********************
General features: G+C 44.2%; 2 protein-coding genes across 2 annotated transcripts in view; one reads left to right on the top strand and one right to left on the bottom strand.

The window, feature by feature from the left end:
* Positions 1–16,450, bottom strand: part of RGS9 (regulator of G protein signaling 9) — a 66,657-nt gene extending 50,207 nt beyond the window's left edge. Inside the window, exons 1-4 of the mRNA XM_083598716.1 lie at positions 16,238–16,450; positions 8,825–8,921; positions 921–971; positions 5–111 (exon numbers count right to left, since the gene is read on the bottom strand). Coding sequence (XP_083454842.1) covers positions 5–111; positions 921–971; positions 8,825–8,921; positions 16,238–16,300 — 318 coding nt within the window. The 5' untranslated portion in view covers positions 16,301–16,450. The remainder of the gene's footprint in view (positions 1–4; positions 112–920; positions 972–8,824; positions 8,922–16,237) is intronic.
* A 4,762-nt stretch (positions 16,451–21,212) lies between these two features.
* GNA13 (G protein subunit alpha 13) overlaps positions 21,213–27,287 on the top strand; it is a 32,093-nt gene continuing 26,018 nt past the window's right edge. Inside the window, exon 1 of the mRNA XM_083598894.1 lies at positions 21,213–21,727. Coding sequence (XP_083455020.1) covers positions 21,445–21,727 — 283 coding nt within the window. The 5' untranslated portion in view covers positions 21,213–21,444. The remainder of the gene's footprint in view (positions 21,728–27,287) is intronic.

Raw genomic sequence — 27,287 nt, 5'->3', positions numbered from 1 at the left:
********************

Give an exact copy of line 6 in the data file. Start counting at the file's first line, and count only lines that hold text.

Raw genomic sequence — 27,287 nt, 5'->3', positions numbered from 1 at the left: